Students in our community and behavioral health doctorate program are trained at the graduate level in health promotion and behavior change from a public health perspective.
Focal areas of coursework and research include maternal, infant and child health, adolescent health, teen parents, health disparities, obesity, nutrition, food security, HIV and STDs, adolescent health, substance abuse, mental health and built environment.
Spotlight on Research
African-American babies in Milwaukee are three times more likely to die before their first birthday than white babies. It’s a fact that’s remained stubbornly resistant to change, despite widespread community efforts.
Emmanuel Ngui, associate professor in community and behavioral health promotion, is working to improve those numbers. He says social determinants – poverty, lack of jobs, discrimination, lack of access to health care – are underlying factors that make it hard to move the needle on infant mortality rates. Within that context, though, he’s focused much of his work on one particular piece of the effort – looking at the impact of African-American fathers on maternal and child health.
Students in the PhD in community and behavioral health promotion program gain experience and exposure in key areas of public health (environmental health, epidemiology, biostatistics, and policy and administration), which allows them to be integrated into the broader public health profession upon graduation.
Public Health PhD: Community & Behavioral Health Promotion
A minimum of 72 credits of coursework beyond the bachelor’s level must be completed to earn the degree, at least 35 of which must be earned in residence at UW-Milwaukee. The course list consists of required common Ph.D. core courses, CBHP core courses, research and methods courses, and elective courses. Also, students will be required to complete three credits of supervised research under the tutelage of the primary advisor prior to the required dissertation research requirement. This is to ensure that all students obtain hands-on, supervised research training. After achieving dissertation status, students will enroll in three research credits per semester for at least two semesters.
Required Core PhD Courses (12 credits)
PH 711: Intermediate Biostatistics 1 (3 credits)
PH 759: Intro to Regression for Understanding the SDOH (3 credits)
SOC WRK 962: Applied Multiple Regression Analysis (3 credits)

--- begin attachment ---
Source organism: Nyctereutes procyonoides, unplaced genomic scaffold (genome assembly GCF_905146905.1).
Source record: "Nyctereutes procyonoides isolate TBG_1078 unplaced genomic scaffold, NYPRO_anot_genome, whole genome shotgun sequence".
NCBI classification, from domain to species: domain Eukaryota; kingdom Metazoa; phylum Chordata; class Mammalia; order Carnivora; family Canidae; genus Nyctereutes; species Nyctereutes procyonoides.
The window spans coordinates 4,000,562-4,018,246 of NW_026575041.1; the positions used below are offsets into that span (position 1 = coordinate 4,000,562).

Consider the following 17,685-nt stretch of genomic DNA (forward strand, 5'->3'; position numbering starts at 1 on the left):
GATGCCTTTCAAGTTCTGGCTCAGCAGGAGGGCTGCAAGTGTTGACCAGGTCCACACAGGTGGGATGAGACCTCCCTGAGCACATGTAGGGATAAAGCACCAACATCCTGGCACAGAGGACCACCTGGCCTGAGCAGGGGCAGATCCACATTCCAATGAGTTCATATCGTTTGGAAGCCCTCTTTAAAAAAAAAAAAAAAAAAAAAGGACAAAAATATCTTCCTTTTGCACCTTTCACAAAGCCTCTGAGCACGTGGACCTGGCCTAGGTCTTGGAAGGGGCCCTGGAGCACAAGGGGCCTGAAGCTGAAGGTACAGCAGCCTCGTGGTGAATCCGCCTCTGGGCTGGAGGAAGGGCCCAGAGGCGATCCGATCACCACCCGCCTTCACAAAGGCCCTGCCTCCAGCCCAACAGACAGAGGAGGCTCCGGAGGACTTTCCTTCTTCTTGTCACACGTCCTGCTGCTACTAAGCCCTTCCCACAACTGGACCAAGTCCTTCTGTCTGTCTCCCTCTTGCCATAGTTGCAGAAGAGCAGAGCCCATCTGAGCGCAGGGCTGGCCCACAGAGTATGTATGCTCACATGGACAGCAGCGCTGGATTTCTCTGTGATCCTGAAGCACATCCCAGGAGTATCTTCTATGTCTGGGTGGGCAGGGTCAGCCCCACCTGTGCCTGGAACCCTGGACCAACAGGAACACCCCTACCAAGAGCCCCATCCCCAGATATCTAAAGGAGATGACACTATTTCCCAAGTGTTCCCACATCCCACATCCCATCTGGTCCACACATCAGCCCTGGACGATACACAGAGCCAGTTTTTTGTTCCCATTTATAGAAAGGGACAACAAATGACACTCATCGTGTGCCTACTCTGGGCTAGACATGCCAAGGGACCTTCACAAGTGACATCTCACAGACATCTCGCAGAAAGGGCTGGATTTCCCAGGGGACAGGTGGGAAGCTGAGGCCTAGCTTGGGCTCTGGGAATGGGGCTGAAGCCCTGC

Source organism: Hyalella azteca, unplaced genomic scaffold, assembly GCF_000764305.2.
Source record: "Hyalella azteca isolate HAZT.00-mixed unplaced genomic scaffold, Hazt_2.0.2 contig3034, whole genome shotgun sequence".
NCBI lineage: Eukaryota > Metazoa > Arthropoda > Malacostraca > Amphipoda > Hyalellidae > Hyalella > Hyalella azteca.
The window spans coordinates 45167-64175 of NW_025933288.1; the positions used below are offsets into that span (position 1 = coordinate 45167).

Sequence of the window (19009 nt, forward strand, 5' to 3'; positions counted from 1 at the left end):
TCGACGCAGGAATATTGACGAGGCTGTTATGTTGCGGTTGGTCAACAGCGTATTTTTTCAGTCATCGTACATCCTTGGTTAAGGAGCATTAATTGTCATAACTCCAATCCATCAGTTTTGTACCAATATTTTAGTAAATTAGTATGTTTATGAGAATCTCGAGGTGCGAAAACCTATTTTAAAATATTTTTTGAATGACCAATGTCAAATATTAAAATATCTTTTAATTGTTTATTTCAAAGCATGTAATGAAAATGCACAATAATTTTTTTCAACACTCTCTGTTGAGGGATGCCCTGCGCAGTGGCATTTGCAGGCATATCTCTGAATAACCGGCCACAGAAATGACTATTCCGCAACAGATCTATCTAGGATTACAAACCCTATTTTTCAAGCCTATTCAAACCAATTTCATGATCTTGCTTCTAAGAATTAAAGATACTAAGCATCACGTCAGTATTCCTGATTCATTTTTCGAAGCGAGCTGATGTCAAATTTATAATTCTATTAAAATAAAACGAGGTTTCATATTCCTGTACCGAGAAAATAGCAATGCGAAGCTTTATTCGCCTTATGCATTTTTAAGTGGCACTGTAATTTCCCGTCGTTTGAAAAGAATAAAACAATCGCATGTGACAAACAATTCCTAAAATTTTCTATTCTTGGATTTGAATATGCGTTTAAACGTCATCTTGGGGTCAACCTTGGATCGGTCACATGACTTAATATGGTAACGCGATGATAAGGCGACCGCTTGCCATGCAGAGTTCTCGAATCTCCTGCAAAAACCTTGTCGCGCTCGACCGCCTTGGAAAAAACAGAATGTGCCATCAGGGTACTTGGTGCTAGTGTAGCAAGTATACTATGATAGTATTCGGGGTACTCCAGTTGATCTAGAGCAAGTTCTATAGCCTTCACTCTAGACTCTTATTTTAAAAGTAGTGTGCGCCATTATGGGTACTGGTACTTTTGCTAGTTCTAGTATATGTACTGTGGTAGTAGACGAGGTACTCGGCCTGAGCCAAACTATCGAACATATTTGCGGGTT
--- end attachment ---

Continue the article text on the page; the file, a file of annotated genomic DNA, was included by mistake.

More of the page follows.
PH 704: Principles and Methods of Epidemiology (3 credits)
PH 801: Seminar in Public Health Research (3 credits)
PH 819: Social and Environmental Justice in Public Health (3 credits)
PH 859: Racial/Ethnic Health Disparities in the United States (3 credits)
CBHP PhD Required Courses (36 credits)
PH 702: Introduction to Biostatistics (3 credits)
PH 725: Theories and Models of Health Behavior (3 credits)
PH 727: Program Planning & Implementation in Public Health (3 credits)
PH 728: Program Evaluation in Public Health (3 credits)
PH 729: Survey Research Methods in Public Health (3 credits)
PH 776: Qualitative Approaches in Public Health Policy and Administration (3 credits)
PH 820: Maternal and Child Health Foundations, Policy and Practice (3 credits)
PH 823: Applied Analysis of Binary Outcomes in Public Health Research 2 (3 credits)
PH 826: Principles of Community Intervention Research (3 credits)
PH 827: Research Design in Community and Behavioral Health Promotion (3 credits)
PH 831: Community Engagement and Participatory Research Approaches in Public Health (3 credits)
PH 919: Core Seminar in Community and Behavioral Health Promotion (3 credits)
Required Advanced Quantitative Courses (three credits)
PH 715: Applied Categorical Data (3 credits)
PH 716: Applied Survival Analysis (3 credits)
PH 717: Applied Longitudinal Data Analysis (3 credits)
SOCIOL 982: Advanced Quantitative Analysis (3 credits)
ED PSY 823: Structural Equation Modeling (3 credits)
ED PSY 826: Analysis of Cross-Classified Categorical Data (3 credits)
CBHP Elective Courses (nine credits)
ANTHRO 744: Theories of Social Action: Understanding Agency & Social Structure (3 credits)
ANTHRO 803: Survey of Cultural Anthropology (3 credits)
PH 752: Public Health and Mental Health (3 credits)
PH 758: Social Epidemiology (3 credits)
PH 768: Cancer Epidemiology (3 credits)
PH 769: Critical Perspectives on Nutritional Epidemiology and the Food System (3 credits)
HS 917: Seminar in Health Outcomes Assessment (3 credits)